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austere

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adjective aus·tere \ȯ-ˈstir also -ˈster\

Simple Definition of austere

  • : simple or plain : not fancy

  • of a person : having a serious and unfriendly quality

  • : having few pleasures : simple and harsh

Source: Merriam-Webster's Learner's Dictionary

Full Definition of austere

  1. 1 a :  stern and cold in appearance or manner b :  somber, grave <an austere critic>

  2. 2 :  morally strict :  ascetic

  3. 3 :  markedly simple or unadorned <an austere office> <an austere style of writing>

  4. 4 :  giving little or no scope for pleasure <austere diets>

  5. 5 of a wine :  having the flavor of acid or tannin predominant over fruit flavors usually indicating a capacity for aging

austerely

adverb

austereness

noun

Examples of austere in a sentence

  1. This is a national conceit that is the comprehensible result of the religious beliefs of the early New England colonists (Calvinist religious dissenters, moved by millenarian expectations and theocratic ideas), which convinced them that their austere settlements in the wilderness represented a new start in humanity's story. —William Pfaff, New York Review, 15 Feb. 2007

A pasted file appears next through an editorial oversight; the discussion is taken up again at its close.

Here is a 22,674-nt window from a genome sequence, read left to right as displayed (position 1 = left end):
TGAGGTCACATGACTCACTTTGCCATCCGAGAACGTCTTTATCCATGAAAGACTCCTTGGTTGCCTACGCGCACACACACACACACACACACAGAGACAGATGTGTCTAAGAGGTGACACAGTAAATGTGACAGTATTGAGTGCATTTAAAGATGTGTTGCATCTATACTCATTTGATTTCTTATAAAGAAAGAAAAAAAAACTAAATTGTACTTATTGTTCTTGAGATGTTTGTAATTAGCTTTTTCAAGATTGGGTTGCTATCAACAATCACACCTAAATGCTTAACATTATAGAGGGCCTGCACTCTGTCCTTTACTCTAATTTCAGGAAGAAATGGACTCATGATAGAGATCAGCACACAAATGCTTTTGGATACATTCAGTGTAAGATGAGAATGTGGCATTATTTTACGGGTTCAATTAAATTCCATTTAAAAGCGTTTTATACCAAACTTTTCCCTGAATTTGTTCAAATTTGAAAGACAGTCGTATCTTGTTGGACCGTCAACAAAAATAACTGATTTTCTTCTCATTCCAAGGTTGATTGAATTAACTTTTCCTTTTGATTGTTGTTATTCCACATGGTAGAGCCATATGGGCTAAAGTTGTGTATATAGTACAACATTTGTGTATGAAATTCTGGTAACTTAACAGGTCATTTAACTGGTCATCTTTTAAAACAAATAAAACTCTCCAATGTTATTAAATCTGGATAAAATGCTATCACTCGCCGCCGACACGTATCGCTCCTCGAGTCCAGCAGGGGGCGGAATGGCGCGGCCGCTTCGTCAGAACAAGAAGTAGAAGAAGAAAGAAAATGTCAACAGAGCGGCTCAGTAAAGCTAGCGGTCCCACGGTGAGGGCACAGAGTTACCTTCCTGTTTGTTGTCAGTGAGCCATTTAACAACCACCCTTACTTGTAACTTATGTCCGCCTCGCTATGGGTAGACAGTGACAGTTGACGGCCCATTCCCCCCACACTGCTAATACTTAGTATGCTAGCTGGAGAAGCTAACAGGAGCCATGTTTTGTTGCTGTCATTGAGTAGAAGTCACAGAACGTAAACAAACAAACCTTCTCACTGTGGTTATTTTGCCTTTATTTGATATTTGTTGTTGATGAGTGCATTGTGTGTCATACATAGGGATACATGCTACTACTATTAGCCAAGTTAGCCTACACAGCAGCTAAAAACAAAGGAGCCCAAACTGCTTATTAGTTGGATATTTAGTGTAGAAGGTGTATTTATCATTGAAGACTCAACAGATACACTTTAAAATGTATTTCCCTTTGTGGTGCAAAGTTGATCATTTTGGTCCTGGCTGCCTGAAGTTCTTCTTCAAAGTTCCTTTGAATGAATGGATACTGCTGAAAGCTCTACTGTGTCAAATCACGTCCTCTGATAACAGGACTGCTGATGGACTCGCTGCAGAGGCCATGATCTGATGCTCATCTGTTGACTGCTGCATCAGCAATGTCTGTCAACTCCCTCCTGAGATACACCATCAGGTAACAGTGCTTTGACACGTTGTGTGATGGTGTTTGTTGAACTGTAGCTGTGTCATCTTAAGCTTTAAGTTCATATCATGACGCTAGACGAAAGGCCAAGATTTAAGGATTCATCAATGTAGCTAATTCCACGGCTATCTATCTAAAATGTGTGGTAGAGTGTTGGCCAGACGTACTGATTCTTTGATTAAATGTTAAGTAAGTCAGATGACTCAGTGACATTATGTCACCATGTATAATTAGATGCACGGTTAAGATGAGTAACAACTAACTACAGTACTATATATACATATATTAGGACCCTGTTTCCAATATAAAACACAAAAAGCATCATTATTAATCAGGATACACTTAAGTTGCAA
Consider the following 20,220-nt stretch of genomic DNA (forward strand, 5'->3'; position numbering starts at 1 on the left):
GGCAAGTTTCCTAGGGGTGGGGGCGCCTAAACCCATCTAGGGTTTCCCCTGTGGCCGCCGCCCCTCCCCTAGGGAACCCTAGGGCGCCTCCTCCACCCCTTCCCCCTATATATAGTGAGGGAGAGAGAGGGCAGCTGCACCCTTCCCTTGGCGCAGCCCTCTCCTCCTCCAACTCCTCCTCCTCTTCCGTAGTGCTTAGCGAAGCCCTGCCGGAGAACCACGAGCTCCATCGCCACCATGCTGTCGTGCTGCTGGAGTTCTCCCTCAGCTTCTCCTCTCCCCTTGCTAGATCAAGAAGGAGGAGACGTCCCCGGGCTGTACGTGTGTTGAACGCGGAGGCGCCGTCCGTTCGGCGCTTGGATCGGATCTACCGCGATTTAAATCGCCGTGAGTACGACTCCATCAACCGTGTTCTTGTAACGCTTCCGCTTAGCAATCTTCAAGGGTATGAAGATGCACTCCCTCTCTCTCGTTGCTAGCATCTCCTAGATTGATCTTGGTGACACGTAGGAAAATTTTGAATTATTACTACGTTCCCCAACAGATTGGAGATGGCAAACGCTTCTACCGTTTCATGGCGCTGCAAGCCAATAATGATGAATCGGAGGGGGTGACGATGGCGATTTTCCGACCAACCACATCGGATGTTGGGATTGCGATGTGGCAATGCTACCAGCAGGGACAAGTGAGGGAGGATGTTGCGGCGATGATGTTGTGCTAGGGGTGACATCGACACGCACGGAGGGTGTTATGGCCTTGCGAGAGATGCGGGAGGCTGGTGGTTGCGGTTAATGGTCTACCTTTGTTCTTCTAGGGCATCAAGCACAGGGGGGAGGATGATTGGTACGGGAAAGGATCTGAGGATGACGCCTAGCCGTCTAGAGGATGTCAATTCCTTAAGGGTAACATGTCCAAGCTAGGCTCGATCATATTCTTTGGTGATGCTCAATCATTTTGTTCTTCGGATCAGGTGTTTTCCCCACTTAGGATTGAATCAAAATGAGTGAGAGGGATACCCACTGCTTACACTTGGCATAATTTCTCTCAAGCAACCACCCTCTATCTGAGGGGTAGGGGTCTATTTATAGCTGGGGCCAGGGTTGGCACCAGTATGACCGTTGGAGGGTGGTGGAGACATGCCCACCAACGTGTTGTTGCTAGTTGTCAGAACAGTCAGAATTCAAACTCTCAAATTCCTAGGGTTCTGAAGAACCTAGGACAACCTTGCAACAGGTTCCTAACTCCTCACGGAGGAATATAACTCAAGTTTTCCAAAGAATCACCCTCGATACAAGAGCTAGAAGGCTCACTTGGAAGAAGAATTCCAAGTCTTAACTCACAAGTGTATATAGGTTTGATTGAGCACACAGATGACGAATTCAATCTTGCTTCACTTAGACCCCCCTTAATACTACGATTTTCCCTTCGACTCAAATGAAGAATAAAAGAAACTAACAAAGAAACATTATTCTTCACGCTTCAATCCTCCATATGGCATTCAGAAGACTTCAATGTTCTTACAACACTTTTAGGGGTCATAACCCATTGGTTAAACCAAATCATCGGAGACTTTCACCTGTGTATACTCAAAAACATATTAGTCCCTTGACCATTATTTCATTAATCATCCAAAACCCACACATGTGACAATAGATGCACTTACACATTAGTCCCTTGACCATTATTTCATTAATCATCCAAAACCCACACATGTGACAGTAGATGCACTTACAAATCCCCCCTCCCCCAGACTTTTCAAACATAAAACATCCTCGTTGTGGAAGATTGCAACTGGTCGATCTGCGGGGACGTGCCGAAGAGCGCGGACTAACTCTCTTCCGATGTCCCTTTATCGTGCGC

2. For many of us with no firsthand familiarity with Greece, it's easy to forget that its celebrated ruins are a distortion and that we behold its ancient culture in its bare-bones lineaments. The austere white buildings of the Acropolis were once painted and parti-colored structures. —Brad Leithauser, New York Times Book Review, 26 Mar. 2006

  3. I cut off my long dark hair, put on the habit (and it was quite becoming, in an austere sort of way), wrapped a big rosary around my waist, threw the cloak over my shoulders and set out. —Albert E. Cowdrey, Fantasy & Science Fiction, March 2005

  4. Certain kinds of landscapes—volatile ocean environments, sculpturally seductive alpine peaks, austere polar regions—became infused with what philosopher Edmund Burke called “a sort of delightful horror.” —James Balog, American Photo, May/June 2004

  5. They choose austere furnishings for the office.

  6. He was known for his austere style of writing.

  7. They lived an austere life in the country.



Origin and Etymology of austere

Middle English, from Anglo-French, from Latin austerus, from Greek austēros harsh, severe; akin to Greek hauos dry — more at sere


First Known Use: 14th century

Synonym Discussion of austere

severe, stern, austere, ascetic mean given to or marked by strict discipline and firm restraint. severe implies standards enforced without indulgence or laxity and may suggest harshness <severe military discipline>. stern stresses inflexibility and inexorability of temper or character <stern arbiters of public morality>. austere stresses absence of warmth, color, or feeling and may apply to rigorous restraint, simplicity, or self-denial <living an austere life in the country>. ascetic implies abstention from pleasure and comfort or self-indulgence as spiritual discipline <the ascetic life of the monks>.

AUSTERE Defined for Kids

austere

play
adjective aus·tere \ȯ-ˈstir\

Definition of austere for Students

  1. 1 :  seeming or acting serious and unfriendly <an austere family>

  2. 2 :  1plain 1 <an austere room>

austerely

adverb




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